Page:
If you looked at Panasonic's (I'm still only talking video here, know bugger all about still cameras!) D3 that used only 8 bits per sample for uncompressed composite video.. Still £30k per machine though - now you can pick one up for pennies.

  8. #8
    Sceptical Wammer
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    Post imported post

    Fascinating stuff. So if I understand this right the sampling frequency just limits the maximum frequency recorded and has no effect on resolution within that limit. Is that right?

  9. #9
    Wannabe dealer i_should_coco's Avatar
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    Uncle Ants wrote:
    Fascinating stuff. So if I understand this right the sampling frequency just limits the maximum frequency recorded and has no effect on resolution within that limit. Is that right?
    Yes, that's it.
    CD players - computer audio for dummies.

  10. #10
    Sceptical Wammer
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    Post imported post

    i_should_coco wrote:
    Uncle Ants wrote:
    Fascinating stuff. So if I understand this right the sampling frequency just limits the maximum frequency recorded and has no effect on resolution within that limit. Is that right?
    Yes, that's it.
    Excellent I learned something today. I was under the impression that the higher the sampling rate the higher the resolution at all frequencies ... so what does increased bit depth do for us?

  11. #11
    Wannabe dealer i_should_coco's Avatar
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    Post imported post

    Uncle Ants wrote:
    i_should_coco wrote:
    Uncle Ants wrote:
    Fascinating stuff. So if I understand this right the sampling frequency just limits the maximum frequency recorded and has no effect on resolution within that limit. Is that right?
    Yes, that's it.
    Excellent I learned something today. I was under the impression that the higher the sampling rate the higher the resolution at all frequencies ... so what does increased bit depth do for us?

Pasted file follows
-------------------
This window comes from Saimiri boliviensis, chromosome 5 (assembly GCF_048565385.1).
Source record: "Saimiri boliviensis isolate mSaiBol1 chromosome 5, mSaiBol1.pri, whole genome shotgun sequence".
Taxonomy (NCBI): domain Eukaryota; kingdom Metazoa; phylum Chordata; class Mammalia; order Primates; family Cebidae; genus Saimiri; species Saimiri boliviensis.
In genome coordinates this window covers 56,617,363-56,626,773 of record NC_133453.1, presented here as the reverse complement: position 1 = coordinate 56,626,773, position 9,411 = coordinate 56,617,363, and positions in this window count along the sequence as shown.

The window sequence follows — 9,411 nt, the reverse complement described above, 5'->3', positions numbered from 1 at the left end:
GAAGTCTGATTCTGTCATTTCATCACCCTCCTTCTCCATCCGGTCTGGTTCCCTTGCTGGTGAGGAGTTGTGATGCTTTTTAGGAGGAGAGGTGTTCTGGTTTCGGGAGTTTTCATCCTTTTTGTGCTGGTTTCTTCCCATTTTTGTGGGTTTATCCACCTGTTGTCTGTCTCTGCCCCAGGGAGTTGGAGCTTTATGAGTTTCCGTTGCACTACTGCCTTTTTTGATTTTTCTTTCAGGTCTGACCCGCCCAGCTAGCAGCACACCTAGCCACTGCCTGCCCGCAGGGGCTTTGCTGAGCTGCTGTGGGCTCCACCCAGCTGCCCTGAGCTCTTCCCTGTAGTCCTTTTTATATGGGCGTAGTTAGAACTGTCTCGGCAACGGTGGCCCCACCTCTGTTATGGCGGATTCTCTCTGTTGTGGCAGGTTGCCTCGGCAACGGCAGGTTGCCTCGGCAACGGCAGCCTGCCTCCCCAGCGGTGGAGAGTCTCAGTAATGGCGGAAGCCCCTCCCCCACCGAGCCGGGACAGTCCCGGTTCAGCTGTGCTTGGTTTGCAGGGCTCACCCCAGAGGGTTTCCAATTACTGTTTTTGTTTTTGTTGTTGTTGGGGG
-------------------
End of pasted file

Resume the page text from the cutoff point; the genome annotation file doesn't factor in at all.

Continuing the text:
It allows more discrete steps to "measure" the amplitude of the waveform at that point in time. As we only have 65536 steps with 16 bits, 65536 gives a dynamic range of 96dB. We can only represent the amplitude as one of these discrete values. If the actual value differs sligthly, we round up or down. This is called "quantisation error" and becomes worse when trying to capture low level signals.

    If we have a waveform with a 2V peak to peak amplitude, the smallest step is 30.15mV and half of this is the maximum error. That's tiny compared to a full level signal. At lower levels, e.g. -40dB down, the signal is 0.02V, i.e. 20mV, so as you can see the smallesy step will be much greater than the signal leading to a huge error.

    Increasing bit depth to 24 bits, gives possibility of 16777216 steps, and using the same 2V reference, gives a smalles step of 0.000119mV. About a ten-thousandfold increase.
    CD players - computer audio for dummies.

  12. #12
    Sceptical Wammer
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    Post imported post

    i_should_coco wrote:
    Uncle Ants wrote:
    i_should_coco wrote:
    Uncle Ants wrote:
    Fascinating stuff. So if I understand this right the sampling frequency just limits the maximum frequency recorded and has no effect on resolution within that limit. Is that right?
    Yes, that's it.
    Excellent I learned something today. I was under the impression that the higher the sampling rate the higher the resolution at all frequencies ... so what does increased bit depth do for us?
    It allows more discrete steps to "measure" the amplitude of the waveform at that point in time. As we only have 65536 steps with 16 bits, 65536 gives a dynamic range of 96dB. We can only represent the amplitude as one of these discrete values. If the actual value differs sligthly, we round up or down. This is called "quantisation error" and becomes worse when trying to capture low level signals.

    If we have a waveform with a 2V peak to peak amplitude, the smallest step is 30.15mV and half of this is the maximum error. That's tiny compared to a full level signal. At lower levels, e.g. -40dB down, the signal is 0.02V, i.e. 20mV, so as you can see the smallesy step will be much greater than the signal leading to a huge error.
    I see, so its something which is going to matter on highly dynamic material but matter not a jot on say modern rock and pop stuff where it's all within 15db of the end stops.

  13. #13
    Wannabe dealer i_should_coco's Avatar
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    Post imported post

    Uncle Ants wrote:
    i_should_coco wrote:
    Uncle Ants wrote:
    i_should_coco wrote:
    Uncle Ants wrote:
    Fascinating stuff. So if I understand this right the sampling frequency just limits the maximum frequency recorded and has no effect on resolution within that limit. Is that right?
    Yes, that's it.
    Excellent I learned something today. I was under the impression that the higher the sampling rate the higher the resolution at all frequencies ... so what does increased bit depth do for us?